Only 44 overs were bowled in Manchester as inclement weather impeded proceedings right through the day. Also, very strong winds kept creating havoc and they kept blowing the bails off, which forced the umpires to take off the bails and continue without lodging them back in the groove.The incident happened in the 32nd over of Australia’s first innings on the rain-hit Wednesday when strong winds led to a beach ball from the crowd invading the pitch as the bails kept flying off their grooves.
What do the rules say?
According to Law 8.5, “The umpires may agree to dispense with the use of bails, if necessary. If they so agree then no bails shall be used at either end. The use of bails shall be resumed as soon as conditions permit.”
This repeated blowing off the bails led to England pacer Stuart Broad getting really frustrated. Following this, on-field umpires Kumar Dharmasena and Marais Erasmus took the decision to carry on play by simply taking the bails off on either of the stumps.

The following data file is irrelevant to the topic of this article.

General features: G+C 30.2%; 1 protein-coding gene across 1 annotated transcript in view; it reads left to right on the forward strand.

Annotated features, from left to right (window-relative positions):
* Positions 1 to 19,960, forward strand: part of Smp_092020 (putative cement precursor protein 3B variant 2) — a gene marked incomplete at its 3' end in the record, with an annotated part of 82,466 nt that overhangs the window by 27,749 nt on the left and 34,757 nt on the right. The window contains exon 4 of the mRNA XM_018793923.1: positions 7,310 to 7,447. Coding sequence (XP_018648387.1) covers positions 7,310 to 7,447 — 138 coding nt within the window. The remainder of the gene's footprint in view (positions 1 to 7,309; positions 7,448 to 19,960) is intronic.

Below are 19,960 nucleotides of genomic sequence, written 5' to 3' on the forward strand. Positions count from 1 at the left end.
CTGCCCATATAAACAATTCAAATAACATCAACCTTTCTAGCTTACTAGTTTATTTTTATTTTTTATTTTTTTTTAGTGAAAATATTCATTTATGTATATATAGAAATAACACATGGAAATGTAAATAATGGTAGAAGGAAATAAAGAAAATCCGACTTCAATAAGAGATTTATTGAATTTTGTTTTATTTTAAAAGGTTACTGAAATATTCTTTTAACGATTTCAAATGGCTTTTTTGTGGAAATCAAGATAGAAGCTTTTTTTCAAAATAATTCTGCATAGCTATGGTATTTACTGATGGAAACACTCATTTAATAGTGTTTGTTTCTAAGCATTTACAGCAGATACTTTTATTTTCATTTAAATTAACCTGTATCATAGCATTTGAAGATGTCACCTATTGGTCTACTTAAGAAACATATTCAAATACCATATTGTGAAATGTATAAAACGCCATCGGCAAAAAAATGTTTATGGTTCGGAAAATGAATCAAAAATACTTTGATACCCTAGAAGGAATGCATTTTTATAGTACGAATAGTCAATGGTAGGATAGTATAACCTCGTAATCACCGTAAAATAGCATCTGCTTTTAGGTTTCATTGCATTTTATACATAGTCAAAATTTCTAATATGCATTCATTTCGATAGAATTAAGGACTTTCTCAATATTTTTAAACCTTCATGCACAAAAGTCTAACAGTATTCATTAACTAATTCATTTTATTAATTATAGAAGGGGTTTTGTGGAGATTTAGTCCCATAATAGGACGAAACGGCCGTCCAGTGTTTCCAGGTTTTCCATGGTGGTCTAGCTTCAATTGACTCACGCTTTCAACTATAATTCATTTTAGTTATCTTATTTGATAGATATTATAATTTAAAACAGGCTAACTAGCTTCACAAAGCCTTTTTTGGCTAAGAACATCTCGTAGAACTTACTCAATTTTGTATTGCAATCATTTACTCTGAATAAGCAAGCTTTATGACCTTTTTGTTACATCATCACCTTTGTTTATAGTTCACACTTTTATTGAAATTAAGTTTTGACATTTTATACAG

This decision taken by the umpires was within the rules of cricket, and the first instance of it happening in an international game was in 2017 during a match between Afghanistan and West Indies.
“It was probably frustrating for everyone, ‘cause the one I pulled away I thought the bails fell off so I looked back and the bails were still on. Then I had to pull away when the chip packets kept coming past and the beach ball. It was probably just frustrating for the game in general. They’re just getting frustrated ‘cause we have to pull away ‘cause there’s stuff there and the bails, when they put the bails on you could just see the stumps shake and it was just a matter of time before they came off. It was very windy out there. I’ve never played a game where you’ve played with no bails, so that was very different. All in all, it was pretty tough conditions for bowling out there,” said Labuschagne.